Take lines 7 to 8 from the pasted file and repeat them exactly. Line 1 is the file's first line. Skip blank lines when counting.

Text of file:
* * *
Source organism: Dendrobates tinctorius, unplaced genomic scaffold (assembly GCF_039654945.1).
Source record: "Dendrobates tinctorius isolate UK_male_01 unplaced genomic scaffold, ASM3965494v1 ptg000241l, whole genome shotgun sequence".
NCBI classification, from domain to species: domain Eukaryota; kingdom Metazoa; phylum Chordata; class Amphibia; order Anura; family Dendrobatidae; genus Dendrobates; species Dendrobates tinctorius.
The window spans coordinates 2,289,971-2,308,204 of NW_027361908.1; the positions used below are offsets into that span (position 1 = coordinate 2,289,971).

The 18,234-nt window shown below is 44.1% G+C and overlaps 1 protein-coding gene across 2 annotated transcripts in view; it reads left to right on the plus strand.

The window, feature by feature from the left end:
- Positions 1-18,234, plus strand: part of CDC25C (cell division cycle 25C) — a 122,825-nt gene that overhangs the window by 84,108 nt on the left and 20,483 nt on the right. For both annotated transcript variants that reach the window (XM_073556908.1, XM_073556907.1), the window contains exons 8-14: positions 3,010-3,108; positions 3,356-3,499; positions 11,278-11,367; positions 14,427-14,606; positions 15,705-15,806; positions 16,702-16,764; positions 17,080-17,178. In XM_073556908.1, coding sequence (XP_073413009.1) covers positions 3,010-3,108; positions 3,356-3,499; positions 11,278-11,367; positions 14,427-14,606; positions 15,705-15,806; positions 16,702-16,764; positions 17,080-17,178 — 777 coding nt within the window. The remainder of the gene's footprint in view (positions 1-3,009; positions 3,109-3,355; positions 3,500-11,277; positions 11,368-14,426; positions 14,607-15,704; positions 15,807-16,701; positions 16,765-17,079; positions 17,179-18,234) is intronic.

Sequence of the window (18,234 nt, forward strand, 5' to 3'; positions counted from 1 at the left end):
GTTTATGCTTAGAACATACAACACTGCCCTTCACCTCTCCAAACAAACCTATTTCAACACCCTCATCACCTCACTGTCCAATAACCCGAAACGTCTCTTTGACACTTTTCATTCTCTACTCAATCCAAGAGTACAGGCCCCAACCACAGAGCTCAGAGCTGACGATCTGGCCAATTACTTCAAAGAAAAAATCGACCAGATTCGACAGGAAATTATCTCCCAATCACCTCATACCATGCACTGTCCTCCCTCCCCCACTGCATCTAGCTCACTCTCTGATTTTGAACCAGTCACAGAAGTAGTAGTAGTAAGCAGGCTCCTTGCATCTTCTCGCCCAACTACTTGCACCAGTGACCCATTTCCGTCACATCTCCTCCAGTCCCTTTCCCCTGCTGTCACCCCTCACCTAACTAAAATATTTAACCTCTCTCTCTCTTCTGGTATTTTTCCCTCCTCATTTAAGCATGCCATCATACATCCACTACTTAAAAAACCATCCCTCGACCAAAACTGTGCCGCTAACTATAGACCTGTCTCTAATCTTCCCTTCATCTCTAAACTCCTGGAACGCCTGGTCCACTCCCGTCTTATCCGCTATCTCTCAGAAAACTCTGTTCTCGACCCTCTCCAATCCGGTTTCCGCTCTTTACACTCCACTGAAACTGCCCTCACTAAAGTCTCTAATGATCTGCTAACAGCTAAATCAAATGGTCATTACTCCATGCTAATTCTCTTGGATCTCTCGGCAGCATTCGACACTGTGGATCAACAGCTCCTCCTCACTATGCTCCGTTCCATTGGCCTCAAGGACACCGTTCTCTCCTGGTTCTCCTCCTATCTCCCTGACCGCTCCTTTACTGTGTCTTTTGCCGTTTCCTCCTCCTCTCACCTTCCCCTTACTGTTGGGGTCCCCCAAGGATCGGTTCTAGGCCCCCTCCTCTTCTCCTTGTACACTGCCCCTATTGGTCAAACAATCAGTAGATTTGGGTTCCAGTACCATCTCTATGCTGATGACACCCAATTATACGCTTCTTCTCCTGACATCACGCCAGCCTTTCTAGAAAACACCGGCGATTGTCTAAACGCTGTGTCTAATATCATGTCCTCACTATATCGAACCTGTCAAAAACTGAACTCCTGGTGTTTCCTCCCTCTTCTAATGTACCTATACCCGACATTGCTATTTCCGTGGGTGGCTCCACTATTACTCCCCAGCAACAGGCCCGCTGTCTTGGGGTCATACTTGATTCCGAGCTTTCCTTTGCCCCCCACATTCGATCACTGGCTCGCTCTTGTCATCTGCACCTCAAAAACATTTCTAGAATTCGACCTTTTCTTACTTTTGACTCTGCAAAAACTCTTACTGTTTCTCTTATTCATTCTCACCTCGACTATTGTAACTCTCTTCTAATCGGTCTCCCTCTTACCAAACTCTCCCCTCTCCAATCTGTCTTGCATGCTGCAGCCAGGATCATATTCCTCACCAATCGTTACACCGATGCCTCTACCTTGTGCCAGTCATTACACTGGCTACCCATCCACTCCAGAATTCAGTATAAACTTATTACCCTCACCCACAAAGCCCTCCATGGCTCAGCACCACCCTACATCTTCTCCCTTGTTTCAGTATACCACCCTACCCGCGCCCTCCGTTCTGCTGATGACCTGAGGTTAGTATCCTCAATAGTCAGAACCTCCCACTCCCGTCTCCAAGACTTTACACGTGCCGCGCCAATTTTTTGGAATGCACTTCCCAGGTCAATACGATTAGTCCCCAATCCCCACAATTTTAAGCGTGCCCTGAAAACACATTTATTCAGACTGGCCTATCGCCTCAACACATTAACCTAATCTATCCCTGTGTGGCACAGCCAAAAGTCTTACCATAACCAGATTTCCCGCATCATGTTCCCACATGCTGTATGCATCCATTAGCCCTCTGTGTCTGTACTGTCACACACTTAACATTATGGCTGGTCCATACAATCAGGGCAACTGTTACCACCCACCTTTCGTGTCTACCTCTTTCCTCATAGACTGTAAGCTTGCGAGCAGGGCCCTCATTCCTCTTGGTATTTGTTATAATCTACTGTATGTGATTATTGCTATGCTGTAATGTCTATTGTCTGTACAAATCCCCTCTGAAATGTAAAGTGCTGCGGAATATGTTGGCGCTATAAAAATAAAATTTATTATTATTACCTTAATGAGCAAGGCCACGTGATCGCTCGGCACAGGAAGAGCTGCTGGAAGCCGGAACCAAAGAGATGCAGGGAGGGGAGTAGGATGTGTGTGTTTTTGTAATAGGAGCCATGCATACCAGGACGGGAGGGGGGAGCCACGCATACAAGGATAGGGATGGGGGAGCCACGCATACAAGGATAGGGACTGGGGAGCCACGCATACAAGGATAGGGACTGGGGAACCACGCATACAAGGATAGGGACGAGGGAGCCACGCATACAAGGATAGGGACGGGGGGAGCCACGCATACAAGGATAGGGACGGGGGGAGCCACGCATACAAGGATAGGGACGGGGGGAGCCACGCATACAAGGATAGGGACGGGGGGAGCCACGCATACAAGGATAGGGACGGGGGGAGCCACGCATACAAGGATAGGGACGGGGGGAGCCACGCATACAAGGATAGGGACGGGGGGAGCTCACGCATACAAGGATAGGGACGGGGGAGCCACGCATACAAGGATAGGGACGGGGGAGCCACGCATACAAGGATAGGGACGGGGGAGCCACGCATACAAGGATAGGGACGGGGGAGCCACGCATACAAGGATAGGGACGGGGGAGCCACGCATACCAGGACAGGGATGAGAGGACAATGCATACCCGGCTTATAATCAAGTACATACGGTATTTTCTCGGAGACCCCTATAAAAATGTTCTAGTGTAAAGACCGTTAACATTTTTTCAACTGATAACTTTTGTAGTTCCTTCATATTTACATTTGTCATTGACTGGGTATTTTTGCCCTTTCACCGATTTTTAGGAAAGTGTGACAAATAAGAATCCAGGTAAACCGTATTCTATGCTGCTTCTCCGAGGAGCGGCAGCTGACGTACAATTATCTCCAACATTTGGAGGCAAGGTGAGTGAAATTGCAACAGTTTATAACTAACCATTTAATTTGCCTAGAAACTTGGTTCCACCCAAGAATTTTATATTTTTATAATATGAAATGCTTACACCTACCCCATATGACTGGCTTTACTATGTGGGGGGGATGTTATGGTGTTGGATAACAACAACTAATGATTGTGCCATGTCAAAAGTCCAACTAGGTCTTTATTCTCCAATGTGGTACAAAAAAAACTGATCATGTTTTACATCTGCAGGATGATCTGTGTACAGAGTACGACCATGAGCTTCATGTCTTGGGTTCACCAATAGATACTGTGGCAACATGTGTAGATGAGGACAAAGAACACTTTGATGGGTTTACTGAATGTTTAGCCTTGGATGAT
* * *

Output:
- Positions 1-18,234, plus strand: part of CDC25C (cell division cycle 25C) — a 122,825-nt gene that overhangs the window by 84,108 nt on the left and 20,483 nt on the right. For both annotated transcript variants that reach the window (XM_073556908.1, XM_073556907.1), the window contains exons 8-14: positions 3,010-3,108; positions 3,356-3,499; positions 11,278-11,367; positions 14,427-14,606; positions 15,705-15,806; positions 16,702-16,764; positions 17,080-17,178. In XM_073556908.1, coding sequence (XP_073413009.1) covers positions 3,010-3,108; positions 3,356-3,499; positions 11,278-11,367; positions 14,427-14,606; positions 15,705-15,806; positions 16,702-16,764; positions 17,080-17,178 — 777 coding nt within the window. The remainder of the gene's footprint in view (positions 1-3,009; positions 3,109-3,355; positions 3,500-11,277; positions 11,368-14,426; positions 14,607-15,704; positions 15,807-16,701; positions 16,765-17,079; positions 17,179-18,234) is intronic.

Sequence of the window (18,234 nt, forward strand, 5' to 3'; positions counted from 1 at the left end):